When the fourth-generation Mercedes-Benz A-Class was revealed back in early February, the official press photographs showed the new W177 model in all its high-specification glory. But now images of the base-spec derivative have emerged online, courtesy of MB Passion.
Devoid of lavish optional equipment and as entry-level as a Mercedes can be (well, unless you count this very basic X-Class), the base-spec A-Class in the German market runs on 16-inch steel wheels with hubcaps and makes do with halogen headlamps (with integrated daytime running lights) rather than full-LED items.
The radiator grille, meanwhile, features a toned-down mesh design, while the lower front bumper arrangement is far more restrained than that of the AMG Line model. Round back, the biggest departure compared with the higher-spec models is the lack of visible exhaust outlets and a more basic bumper design. Look closely, and you'll likely also notice that the base-spec derivative does without a high-mounted brake light, while the tail-lamps, too, appear to be of a slightly different design.
Inside, you’ll find black fabric covering for the front seats, no leather on the steering wheel and a black finish for the single-zone climate control system’s turbine-style air outlets, as well as the most basic version of the free-standing widescreen display system, comprising a pair of seven-inch screens (as opposed to the pair of 10,25-inch monitors in the poshest version).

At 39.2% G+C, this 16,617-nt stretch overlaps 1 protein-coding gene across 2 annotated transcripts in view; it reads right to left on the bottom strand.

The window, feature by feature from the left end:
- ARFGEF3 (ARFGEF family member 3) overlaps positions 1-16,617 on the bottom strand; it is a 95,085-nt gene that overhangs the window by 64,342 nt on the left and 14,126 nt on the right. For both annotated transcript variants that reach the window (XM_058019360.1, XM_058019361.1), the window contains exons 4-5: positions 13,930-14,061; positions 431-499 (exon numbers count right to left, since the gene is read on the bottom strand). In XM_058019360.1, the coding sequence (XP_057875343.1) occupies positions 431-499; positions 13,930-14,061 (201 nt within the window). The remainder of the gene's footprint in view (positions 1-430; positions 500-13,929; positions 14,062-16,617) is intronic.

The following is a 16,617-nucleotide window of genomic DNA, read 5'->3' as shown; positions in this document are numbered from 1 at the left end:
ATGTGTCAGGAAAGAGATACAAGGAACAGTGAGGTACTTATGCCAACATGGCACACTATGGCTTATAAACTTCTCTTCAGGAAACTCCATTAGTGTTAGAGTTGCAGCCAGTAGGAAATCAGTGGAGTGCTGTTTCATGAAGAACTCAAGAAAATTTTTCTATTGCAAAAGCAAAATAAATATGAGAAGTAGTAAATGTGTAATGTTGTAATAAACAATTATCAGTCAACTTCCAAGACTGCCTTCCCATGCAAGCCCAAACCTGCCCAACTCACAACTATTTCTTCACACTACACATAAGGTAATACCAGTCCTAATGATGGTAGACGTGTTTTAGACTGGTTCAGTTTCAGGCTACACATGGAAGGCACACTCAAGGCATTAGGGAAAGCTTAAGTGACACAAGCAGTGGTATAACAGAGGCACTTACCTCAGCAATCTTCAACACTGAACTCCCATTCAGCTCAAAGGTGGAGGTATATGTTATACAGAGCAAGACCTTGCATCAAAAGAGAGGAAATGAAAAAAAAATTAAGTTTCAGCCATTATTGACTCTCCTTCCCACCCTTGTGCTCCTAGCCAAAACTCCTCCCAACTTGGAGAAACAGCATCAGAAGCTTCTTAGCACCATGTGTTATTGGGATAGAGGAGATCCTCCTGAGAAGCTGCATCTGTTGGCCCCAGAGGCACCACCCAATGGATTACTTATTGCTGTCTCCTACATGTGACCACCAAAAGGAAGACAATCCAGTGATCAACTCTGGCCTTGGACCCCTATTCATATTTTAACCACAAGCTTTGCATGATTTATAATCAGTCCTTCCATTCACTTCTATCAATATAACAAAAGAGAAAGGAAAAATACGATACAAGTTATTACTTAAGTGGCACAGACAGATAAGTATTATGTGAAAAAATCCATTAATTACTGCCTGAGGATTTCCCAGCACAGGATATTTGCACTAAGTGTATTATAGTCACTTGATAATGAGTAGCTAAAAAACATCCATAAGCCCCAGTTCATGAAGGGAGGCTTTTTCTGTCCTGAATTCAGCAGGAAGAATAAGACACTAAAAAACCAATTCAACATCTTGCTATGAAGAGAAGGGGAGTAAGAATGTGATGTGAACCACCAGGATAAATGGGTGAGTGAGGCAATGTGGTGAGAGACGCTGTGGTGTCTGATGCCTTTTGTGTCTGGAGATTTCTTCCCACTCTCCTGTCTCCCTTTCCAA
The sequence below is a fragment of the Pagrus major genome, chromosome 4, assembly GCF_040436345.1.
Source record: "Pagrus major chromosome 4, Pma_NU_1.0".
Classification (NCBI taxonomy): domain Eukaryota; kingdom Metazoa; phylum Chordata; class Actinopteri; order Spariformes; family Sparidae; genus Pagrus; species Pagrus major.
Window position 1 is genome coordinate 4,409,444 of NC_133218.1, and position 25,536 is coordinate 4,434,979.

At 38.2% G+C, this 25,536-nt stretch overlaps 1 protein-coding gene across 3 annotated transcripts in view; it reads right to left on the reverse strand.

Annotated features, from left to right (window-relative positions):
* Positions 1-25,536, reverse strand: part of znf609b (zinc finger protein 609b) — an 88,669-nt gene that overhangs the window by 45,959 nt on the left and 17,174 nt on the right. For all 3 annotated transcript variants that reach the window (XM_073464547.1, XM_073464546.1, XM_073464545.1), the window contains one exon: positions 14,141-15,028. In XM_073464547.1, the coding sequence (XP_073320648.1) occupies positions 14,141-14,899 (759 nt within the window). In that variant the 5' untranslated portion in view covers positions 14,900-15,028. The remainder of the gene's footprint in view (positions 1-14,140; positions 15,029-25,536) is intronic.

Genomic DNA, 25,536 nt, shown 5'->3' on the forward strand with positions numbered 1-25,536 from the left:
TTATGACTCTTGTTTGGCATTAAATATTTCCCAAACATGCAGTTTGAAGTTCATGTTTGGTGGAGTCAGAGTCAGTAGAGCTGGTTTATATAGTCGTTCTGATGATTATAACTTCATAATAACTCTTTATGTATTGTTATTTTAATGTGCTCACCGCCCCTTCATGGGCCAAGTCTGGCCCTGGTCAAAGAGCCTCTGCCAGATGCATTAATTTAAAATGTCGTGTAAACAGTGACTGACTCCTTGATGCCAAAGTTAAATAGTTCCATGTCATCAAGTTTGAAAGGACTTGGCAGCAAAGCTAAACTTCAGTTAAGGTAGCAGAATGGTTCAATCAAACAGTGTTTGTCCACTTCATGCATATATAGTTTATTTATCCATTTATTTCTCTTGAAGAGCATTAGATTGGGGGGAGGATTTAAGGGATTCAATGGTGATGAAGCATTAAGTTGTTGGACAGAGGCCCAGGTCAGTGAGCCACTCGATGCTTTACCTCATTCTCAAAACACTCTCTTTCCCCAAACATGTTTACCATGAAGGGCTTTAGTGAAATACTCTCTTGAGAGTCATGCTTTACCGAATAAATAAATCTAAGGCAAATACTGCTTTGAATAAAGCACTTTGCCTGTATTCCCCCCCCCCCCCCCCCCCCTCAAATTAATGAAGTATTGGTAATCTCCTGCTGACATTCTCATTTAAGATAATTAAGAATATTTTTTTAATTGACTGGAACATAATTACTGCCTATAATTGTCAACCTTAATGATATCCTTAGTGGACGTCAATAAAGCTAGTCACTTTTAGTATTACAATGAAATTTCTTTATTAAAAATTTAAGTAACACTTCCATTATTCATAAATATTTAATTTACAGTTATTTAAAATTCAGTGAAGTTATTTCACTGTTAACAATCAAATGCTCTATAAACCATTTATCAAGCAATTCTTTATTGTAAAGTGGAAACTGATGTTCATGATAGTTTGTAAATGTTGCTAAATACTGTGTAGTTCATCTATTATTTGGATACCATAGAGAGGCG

Still, the so-called “poverty spec” A-Class does feature some interesting standard equipment, from rain-sensing wipers and automatic headlamps to a few driver assistance functions (such as active lane-keeping assist and speed limit assist), keyless start, tyre pressure monitoring and four driving modes.
Again, we must point out that this is the base-spec model from the German market. We’ll have to wait until closer to the local launch in the third quarter of 2018 to find out what the cheapest version of the A-Class will look like here in South Africa.
Ryan has spent most of his career in online media, writing about everything from sport to politics and other forms of crime. But his true passion – reignited by a 1971 Austin Mini Mk3 still tucked lifeless in a dark corner of his garage – is of the automotive variety.